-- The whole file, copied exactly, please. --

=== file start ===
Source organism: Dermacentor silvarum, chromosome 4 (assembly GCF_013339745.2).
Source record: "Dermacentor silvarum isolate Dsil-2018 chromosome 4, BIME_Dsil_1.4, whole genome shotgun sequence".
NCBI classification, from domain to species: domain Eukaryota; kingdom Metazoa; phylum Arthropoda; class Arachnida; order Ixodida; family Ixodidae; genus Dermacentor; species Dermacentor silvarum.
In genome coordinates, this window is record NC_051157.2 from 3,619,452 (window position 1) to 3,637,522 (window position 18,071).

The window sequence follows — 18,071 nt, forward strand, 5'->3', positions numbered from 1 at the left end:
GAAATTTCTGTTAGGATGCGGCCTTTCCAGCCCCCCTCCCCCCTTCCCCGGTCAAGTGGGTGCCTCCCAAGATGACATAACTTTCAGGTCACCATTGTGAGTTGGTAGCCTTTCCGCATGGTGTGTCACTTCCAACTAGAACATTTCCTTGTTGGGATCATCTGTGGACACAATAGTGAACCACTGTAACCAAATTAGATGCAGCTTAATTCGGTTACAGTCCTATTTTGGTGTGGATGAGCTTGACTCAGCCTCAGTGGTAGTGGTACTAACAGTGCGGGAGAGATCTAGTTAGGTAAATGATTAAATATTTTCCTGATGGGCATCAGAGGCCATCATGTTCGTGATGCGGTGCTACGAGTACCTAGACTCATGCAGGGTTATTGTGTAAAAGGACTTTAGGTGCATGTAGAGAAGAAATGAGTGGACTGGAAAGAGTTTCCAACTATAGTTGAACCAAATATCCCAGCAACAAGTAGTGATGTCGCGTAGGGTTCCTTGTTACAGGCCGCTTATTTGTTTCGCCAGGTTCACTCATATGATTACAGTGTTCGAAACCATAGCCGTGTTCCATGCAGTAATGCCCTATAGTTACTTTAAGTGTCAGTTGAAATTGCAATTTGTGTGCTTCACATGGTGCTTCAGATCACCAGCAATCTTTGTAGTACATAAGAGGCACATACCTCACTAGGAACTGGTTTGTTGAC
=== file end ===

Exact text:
Source organism: Dermacentor silvarum, chromosome 4 (assembly GCF_013339745.2).
Source record: "Dermacentor silvarum isolate Dsil-2018 chromosome 4, BIME_Dsil_1.4, whole genome shotgun sequence".
NCBI classification, from domain to species: domain Eukaryota; kingdom Metazoa; phylum Arthropoda; class Arachnida; order Ixodida; family Ixodidae; genus Dermacentor; species Dermacentor silvarum.
In genome coordinates, this window is record NC_051157.2 from 3,619,452 (window position 1) to 3,637,522 (window position 18,071).

The window sequence follows — 18,071 nt, forward strand, 5'->3', positions numbered from 1 at the left end:
GAAATTTCTGTTAGGATGCGGCCTTTCCAGCCCCCCTCCCCCCTTCCCCGGTCAAGTGGGTGCCTCCCAAGATGACATAACTTTCAGGTCACCATTGTGAGTTGGTAGCCTTTCCGCATGGTGTGTCACTTCCAACTAGAACATTTCCTTGTTGGGATCATCTGTGGACACAATAGTGAACCACTGTAACCAAATTAGATGCAGCTTAATTCGGTTACAGTCCTATTTTGGTGTGGATGAGCTTGACTCAGCCTCAGTGGTAGTGGTACTAACAGTGCGGGAGAGATCTAGTTAGGTAAATGATTAAATATTTTCCTGATGGGCATCAGAGGCCATCATGTTCGTGATGCGGTGCTACGAGTACCTAGACTCATGCAGGGTTATTGTGTAAAAGGACTTTAGGTGCATGTAGAGAAGAAATGAGTGGACTGGAAAGAGTTTCCAACTATAGTTGAACCAAATATCCCAGCAACAAGTAGTGATGTCGCGTAGGGTTCCTTGTTACAGGCCGCTTATTTGTTTCGCCAGGTTCACTCATATGATTACAGTGTTCGAAACCATAGCCGTGTTCCATGCAGTAATGCCCTATAGTTACTTTAAGTGTCAGTTGAAATTGCAATTTGTGTGCTTCACATGGTGCTTCAGATCACCAGCAATCTTTGTAGTACATAAGAGGCACATACCTCACTAGGAACTGGTTTGTTGAC